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All alone in Australia

This month read about the story of Alaghun* who is in his 5th year at Sydney’s Villawood Detention Centre. Act for Peace, with your generous support, assists the work of the Australian Churches Refugee Taskforce (ACRT) to offer a strong Christian voice in the debate about refugees and asylum seekers.

Alaghun was on a boat, much like this vessel to come to Australia Image Frame

I want to share with you the story of 24 year old Alaghun* who is in his 5th year at Sydney’s Villawood Detention Centre. Act for Peace, with your generous support, assists the work of the Australian Churches Refugee Taskforce (ACRT). The ACRT seeks to offer a strong Christian moral voice at a time when debate about refugees and asylum seekers is often heated and hostile.

Alaghun is originally from Sri Lanka and, at the time of his 18th birthday, lived in a Tamil refugee camp in Southern India with his family. While there, he was separated from his family due to a family illness. He worked with camp authorities to locate his family so he could reunite with them. He eventually found out that they had left the camp and had made it back home safely - so he, too, returned.

The local militia noticed Alaghun’s homecoming. They were wary of young men returning from Southern India and so soldiers paid the family a visit and asked to see all their identification papers. As Alaghun had only just come back from the refugee camps in India he had no identification documents. The soldiers questioned him in Sinhalese, but as he only spoke Tamil he was unable to defend himself. The soldiers took Alaghun away from his family and home and beat him in the local jail. There he stayed for some weeks until his case was put before the local military commander.

“He was unable to defend himself”

The commander decided that Alaghun would not return to his family but go back to Southern India, to the camps. The commander warned him that if he should try to go home,
he would be killed by the military or ‘disappear as easily as a street dog.’ And so Alaghun was transported to Southern India and has not seen his family again.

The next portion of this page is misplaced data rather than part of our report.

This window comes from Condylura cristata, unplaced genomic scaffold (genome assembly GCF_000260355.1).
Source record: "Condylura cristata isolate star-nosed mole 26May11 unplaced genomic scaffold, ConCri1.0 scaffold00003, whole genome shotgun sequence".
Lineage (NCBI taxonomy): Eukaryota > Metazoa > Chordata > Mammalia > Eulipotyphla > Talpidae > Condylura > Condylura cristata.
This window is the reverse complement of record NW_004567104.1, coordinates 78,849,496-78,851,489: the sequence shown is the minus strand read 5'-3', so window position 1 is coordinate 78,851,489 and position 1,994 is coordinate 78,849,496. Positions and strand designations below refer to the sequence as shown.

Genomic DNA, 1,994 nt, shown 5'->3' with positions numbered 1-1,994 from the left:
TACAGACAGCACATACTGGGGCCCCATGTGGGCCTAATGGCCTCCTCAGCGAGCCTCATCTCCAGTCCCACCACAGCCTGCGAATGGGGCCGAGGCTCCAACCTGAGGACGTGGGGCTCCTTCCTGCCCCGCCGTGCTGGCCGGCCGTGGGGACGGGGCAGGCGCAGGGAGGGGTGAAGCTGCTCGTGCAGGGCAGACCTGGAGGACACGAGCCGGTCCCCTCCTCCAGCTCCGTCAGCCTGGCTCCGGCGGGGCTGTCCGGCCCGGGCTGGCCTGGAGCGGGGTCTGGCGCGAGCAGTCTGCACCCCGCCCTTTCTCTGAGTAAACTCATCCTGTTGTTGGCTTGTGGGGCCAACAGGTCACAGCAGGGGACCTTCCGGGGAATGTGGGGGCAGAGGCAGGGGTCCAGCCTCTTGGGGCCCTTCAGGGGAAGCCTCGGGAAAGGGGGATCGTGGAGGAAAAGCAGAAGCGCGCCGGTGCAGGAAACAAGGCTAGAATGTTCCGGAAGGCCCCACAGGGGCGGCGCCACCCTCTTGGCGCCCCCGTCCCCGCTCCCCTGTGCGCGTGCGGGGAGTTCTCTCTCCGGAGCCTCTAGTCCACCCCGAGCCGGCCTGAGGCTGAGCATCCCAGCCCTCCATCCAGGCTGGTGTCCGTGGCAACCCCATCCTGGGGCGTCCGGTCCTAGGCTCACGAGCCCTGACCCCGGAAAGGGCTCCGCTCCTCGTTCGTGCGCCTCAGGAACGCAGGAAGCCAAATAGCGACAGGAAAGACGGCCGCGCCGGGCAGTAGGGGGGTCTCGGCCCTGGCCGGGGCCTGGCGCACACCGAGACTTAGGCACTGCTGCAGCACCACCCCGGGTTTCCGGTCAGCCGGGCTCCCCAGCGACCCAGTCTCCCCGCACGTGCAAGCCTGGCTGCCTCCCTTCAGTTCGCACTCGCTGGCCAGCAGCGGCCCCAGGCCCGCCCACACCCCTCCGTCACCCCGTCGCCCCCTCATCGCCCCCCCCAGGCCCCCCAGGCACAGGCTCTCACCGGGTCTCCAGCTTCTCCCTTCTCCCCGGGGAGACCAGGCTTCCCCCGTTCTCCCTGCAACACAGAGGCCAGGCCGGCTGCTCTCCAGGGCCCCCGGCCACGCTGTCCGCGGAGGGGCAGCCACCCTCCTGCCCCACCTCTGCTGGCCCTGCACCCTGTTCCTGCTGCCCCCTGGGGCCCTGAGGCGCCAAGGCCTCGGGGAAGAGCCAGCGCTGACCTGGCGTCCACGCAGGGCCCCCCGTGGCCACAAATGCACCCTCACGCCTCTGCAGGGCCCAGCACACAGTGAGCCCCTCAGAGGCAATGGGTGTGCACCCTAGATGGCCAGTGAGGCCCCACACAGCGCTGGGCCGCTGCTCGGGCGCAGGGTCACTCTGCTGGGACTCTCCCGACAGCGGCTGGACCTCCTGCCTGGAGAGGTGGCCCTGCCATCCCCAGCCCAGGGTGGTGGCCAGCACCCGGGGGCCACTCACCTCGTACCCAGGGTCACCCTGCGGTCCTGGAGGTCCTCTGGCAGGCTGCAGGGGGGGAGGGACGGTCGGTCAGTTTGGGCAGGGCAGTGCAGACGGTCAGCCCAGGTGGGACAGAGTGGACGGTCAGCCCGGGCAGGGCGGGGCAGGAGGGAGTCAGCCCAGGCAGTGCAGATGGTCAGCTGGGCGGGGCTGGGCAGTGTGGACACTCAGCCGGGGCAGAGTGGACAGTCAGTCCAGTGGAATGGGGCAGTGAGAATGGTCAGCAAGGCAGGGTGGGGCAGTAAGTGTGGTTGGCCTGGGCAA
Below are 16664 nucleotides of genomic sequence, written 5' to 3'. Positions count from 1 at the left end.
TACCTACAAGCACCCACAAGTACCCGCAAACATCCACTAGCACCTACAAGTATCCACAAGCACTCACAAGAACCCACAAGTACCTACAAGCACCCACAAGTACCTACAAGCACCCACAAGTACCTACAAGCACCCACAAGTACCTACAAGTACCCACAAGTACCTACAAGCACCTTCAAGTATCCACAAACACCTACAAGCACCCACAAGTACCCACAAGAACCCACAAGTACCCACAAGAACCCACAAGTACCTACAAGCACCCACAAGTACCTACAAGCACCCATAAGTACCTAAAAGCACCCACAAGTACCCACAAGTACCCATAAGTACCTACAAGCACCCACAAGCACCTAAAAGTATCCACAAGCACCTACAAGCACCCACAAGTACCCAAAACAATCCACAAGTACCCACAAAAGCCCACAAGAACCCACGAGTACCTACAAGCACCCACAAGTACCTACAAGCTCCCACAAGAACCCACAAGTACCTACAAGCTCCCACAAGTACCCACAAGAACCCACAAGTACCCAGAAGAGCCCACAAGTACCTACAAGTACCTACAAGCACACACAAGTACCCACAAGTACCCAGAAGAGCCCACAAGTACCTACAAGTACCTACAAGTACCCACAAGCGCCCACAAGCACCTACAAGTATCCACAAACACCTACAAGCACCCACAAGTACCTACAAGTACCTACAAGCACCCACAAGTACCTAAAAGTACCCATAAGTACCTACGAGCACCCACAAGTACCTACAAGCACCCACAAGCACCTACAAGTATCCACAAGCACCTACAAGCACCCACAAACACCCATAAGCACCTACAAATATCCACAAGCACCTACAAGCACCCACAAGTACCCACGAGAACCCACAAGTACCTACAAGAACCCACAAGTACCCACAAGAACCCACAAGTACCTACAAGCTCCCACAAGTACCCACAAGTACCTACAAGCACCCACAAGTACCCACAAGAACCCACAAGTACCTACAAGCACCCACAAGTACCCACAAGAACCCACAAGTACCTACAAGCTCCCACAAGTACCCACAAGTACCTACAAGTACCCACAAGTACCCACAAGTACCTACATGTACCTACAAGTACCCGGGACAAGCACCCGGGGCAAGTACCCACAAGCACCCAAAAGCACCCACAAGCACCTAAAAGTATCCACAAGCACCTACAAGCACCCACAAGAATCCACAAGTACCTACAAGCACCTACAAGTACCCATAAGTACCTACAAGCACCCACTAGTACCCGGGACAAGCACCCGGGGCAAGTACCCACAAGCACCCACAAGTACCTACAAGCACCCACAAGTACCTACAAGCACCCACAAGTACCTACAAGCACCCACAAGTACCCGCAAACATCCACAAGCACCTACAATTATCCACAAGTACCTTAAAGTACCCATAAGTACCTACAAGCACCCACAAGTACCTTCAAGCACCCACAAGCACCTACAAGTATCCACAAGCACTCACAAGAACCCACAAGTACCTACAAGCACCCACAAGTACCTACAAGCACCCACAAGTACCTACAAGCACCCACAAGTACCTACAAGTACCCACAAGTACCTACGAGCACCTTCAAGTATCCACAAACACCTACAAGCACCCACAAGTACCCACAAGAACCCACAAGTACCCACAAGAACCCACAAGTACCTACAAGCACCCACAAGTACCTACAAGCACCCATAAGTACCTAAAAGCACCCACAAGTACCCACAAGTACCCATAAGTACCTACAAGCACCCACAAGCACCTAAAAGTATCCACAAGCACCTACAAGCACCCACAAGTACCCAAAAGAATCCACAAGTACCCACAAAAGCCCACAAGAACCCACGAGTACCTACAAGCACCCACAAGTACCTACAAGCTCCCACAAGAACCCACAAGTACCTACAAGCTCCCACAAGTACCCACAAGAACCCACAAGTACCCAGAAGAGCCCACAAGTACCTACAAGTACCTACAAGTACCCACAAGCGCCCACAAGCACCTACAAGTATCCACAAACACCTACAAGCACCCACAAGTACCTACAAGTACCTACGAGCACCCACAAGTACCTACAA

All alone with no family or friends - and no hope of returning home - Alaghun sought to leave the refugee camp and find a better life. That was more than 5 years ago and he has been in detention since he first sought asylum in Australia.

With your support, the ACRT through the “Australia’s Guantanamo” initiative will help to bring Alaghun and others seeking asylum in Australia one step closer to realising a new and safer life.

- Misha - ACRT

* Names have been changed to protect identities

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The Australian Churches Refugee Taskforce (ACRT) was established by Act for Peace in 2012 to promote a shared Christian vision of compassion and hospitality for asylum seekers and refugees. The churches and their agencies work together to advocate for just and humane policies. It has a 21 member Board with senior members from nine Australian Christian churches.

The ACRT asks its supporters to step back from the prevailing toxic politics of the broader asylum seeker debate and draw guidance from our identity as disciples.

Part of the work of the ACRT that your gifts support is an initiative called “Australia’s Guantanamo.” The goal of this project is to ensure the release of 44 men, women and children - who have already been classified as refugees - out of closed detention into a community detention facility while they await the outcome of their protection visa. Alaghun, whose story is told in this PeaceMail, is one of these 44.

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More ways to take action

You can help prevent children like Maala being born with chronic illnesses by helping pregnant women stay healthy and nourished in the first place.

Take the Act for Peace Ration Challenge and eat the same rations as a Syrian refugee during Refugee Week (19-26 June 2016). Raise money to support refugees who have lost everything, and challenge perspectives – including your own.

Right now, thousands of innocent people are fleeing Syria every day to protect their families from bloodshed, violence and death. We need your support to provide emergency relief packs to the families fleeing in Syria.